Task force's proposals, if followed, may save coffee farmers

Thursday June 23 2016

Prof Joseph Kieyah, the head of the governance division at the Kenya Institute for Public Policy Research and Analysis, speaks at the organisation's office in Nairobi on April 5, 2016. PHOTO | ROBERT NGUGI | NATION MEDIA GROUP

Prof Joseph Kieyah, the head of the governance division at the Kenya Institute for Public Policy Research and Analysis, speaks at the organisation's office in Nairobi on April 5, 2016. PHOTO | ROBERT NGUGI | NATION MEDIA GROUP 

There is a new dawn for farmers, but only if proposals by a presidential task force on coffee are followed. Prof Joseph Kieyah, the chairman of the task force, spoke with John Kamau.

Question: You went to the field and spoke to all the stakeholders. In a nutshell, what did you find?

Answer: There was a lot of insider trading in the coffee industry and the cartels the Nation wrote about are real. We discovered that there was cross-ownership between dealers and marketing agents and lots of collusion. We also found out that farmers have no say on their coffee after it leaves their farms and they spoke of local cartels at the co-operative level.

What was the danger?

The way the coffee sector was organised would have impoverished the farmers. Finally, they would have abandoned this crop, like many did. We found out that this country has too many co-operatives and some of them are not viable. They are too small and do not take advantage of the economies of scale. Because they eat into farmers’ profits, we propose that they be amalgamated. We should have a minimal threshold based on volumes or numbers.

There must be some effective co-operatives out there.

Othaya Co-operative is a classic case. This is one of the few that did not break up when others split into small co-operatives. As a result, it has the volumes and pays much better than the others. They now have their own mill and get premium pay for their coffee. In Murang’a, we found the reverse. There is a lot of interference from the county government. The co-operatives are highly indebted and they pay farmers poorly.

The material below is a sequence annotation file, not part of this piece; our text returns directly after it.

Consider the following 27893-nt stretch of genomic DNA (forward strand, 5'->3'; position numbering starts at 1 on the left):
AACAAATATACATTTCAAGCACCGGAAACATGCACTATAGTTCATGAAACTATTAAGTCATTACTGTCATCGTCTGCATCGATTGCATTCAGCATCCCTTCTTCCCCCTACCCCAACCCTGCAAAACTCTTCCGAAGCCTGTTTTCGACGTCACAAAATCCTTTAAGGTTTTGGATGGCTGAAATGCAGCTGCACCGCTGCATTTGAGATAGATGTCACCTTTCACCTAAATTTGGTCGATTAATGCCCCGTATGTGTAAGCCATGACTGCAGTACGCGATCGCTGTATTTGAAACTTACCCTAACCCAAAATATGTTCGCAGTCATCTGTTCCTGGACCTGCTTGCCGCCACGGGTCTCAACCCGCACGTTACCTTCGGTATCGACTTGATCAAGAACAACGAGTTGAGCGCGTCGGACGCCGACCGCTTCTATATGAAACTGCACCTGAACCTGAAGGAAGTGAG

What have you proposed?

We have decided to cap the administration costs at 15 per cent. We found out that some co-operatives borrowed money from banks and farmers have no idea about such loans. But they end up paying from their produce. Some of them are currently borrowing to put up mills and we are telling them this is not a good investment.

Why is that?

Our milling capacity is currently at 400,000 tonnes, but we only utilise 10 per cent of that. That means we have a lot of idle capacity and co-operatives should not invest in mills at the moment. We anticipate the reorganisation of coffee mills, especially the commercial ones.

Is it true that farmers did not know how much they pay these commercial millers?

Very true. We have proposed that all charges must be advertised in advance. This way, farmers can estimate how much they get from their coffee and understand the charges.

Marketing agents were also part of the problem.

These were perceived to be farmers’ representatives, but they were not. They were middlemen or companies set up by the dealers who buy our coffee to make sure that they (dealers) get our produce at low prices. They colluded with these dealers and did not in any way act for the interest of the farmers, yet they were central in the coffee chain. To make it worse, they were also paid by the farmers and not the dealers. These are the people who delay payments to farmers because after receiving the money, they can keep it for months.

How have you resolved this?

We have resolved that farmers do not need a marketing agent. We have also recommended that the $1 million (Sh100 million) bank guarantee that was demanded for this licence be done away with. This way, farmers or co-operatives can sell their own coffee at the Nairobi Coffee Exchange (NCE).

You have proposed an overhaul of the NCE.

We think that this should be a commodity exchange. We have proposed a warehouse receipt system in which farmers can be given an ownership number to their coffee. Our proposal is that a farmer with even two bags of green coffee can sell. Previously, he could not. That receipt is like a title of ownership. Once we digitise the process, the farmer can follow his coffee within the value chain and get a fair price.

It was hoped that you would open the market for cherry (the red beans).

Unfortunately, the farmers were opposed to this. They told us that it would encourage theft of coffee at the farm level. Our proposal is to stop trading of cherry and parchment (dried coffee at the factory level). We are saying that coffee cannot be sold until it is converted into green beans. A farmer with green beans can now sell without any inhibition.